It's almost as if Gareth Morgan has never met a human.

The man who called for cat genocide - petnic cleansing - in a country where many humans quite like cats; certainly has a knack for, shall we say, laser-focusing his appeal, to an ever more select audience. When it comes to votes, TOP, it seems, prefers quality over quantity.

Even from the outset, TOP was restricting itself to dog-lovers with a Trademe account and a head for economics.

This week, in a further cull of voters, Gareth Morgan decided to eject fans of pigs too. Given the number of voters who've grown up thinking of their own toes as little piggies, this was brave politics indeed.


His sentiment was that Labour's change of leadership was cosmetic, not substantial. But that's not how he chose to say it.

He said, in that infamous tweet: "Jacinda should be required to show she's more than lipstick on a pig."

It certainly achieved cut-through. But sometimes, you can be trending for the wrong reason.

He insisted it wasn't a pigwhistle. Or was he Chicken Little, crying wolf? Maybe he'd have scored more voters by insulting a wallaby instead.

And in the resulting firestorm, precisely no-one has discussed anyone's policies. Not the policies of Labour, not the policies of TOP. So that's worked a treat.

Meanwhile, Gareth Morgan is gobsmacked why nobody is admiring his graphs, cooing at his correlations, or kissing their fingertips at the accuracy of his algorithms.

I've been wondering who Gareth Morgan would be in the Wizard of Oz. He clearly has a brain, and he clearly has a heart. The connection from the heart to the tongue, however, might benefit from a stent or a bypass.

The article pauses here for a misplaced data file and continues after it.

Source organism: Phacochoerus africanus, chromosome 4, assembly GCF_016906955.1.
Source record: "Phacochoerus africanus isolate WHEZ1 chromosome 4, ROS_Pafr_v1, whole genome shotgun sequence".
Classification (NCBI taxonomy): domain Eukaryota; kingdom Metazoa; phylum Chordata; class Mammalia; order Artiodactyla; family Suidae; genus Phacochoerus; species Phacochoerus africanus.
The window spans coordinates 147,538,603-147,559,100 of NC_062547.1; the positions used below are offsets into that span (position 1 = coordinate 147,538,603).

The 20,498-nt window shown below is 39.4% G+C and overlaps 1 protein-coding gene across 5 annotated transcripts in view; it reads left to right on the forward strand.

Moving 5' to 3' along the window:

But why is it sexist to talk about lipstick on a pig?


First, it reduces Jacinda, a woman, to lipstick.

Second, the pig - a perfectly intelligent, delicious creature in its own right - is being harshly judged, as being a failure by the measure of (human) female sex appeal. The pig didn't ask for this. The pig was working hard enough just to be attractive to other pigs.

But crucially, this expression judges women as if in a beauty contest. Men are above the fray. Doing the judging. Notice we're talking about lipstick on a pig, not a toupee on a pig. Or Viagra in a pig. Or a midlife sports car, holding taut the belly of a pig.

But perhaps Gareth Morgan has a point. How many elections have been swung by the messenger, not the message? Or by pandering to emotions that aren't even relevant? All of them?

Elections are literally a popularity contest.

How would elections change if policies could be divorced from the personalities espousing them?

It would be like The Voice, the singing contest where judges face away from the contestants, so as not to be swung by looks.

In a debate, every party's policies would have to be spoken on stage, by the same person.

That way, attractiveness, polish, charisma, race, gender, age, energy, crookedness, would remain consistent.

As each policy was announced, the party's name would be kept secret, so that branding bias couldn't kick in. Each party would simply be known by a code, such as Contestant Number Three, etc. In effect, the election would be a blind wine tasting, on a grand scale.

In the polling booth, voting papers wouldn't display the names of parties, or their logos - which most people had simply ticked by reflex for generations.

Instead, the voting paper would list parties by their anonymous code numbers. Voters would vote blind, having been trusted to perform due diligence on policies, and policies alone. Only when results were announced, would everyone find out for certain which party they'd actually voted for.

Now that would be policy-based democracy.

An added bonus: this would eliminate the media frenzy of scandals. Metiria's past, or her character in spilling the beans about it - however you look at it - would have no bearing on whether her party's policies make sense. Nor would wealth, celebrity, or professional experience, be used as a proxy for whether policies make sense.

But until that happens, we're stuck with the present situation. Humans. Humans weighing every conceivable issue, whatever shiny thing catches their eye, whatever bee floats under their bonnet, and reducing the infinite blob of everything, to the blunt instrument: two ticks of a felt pen, once in three years.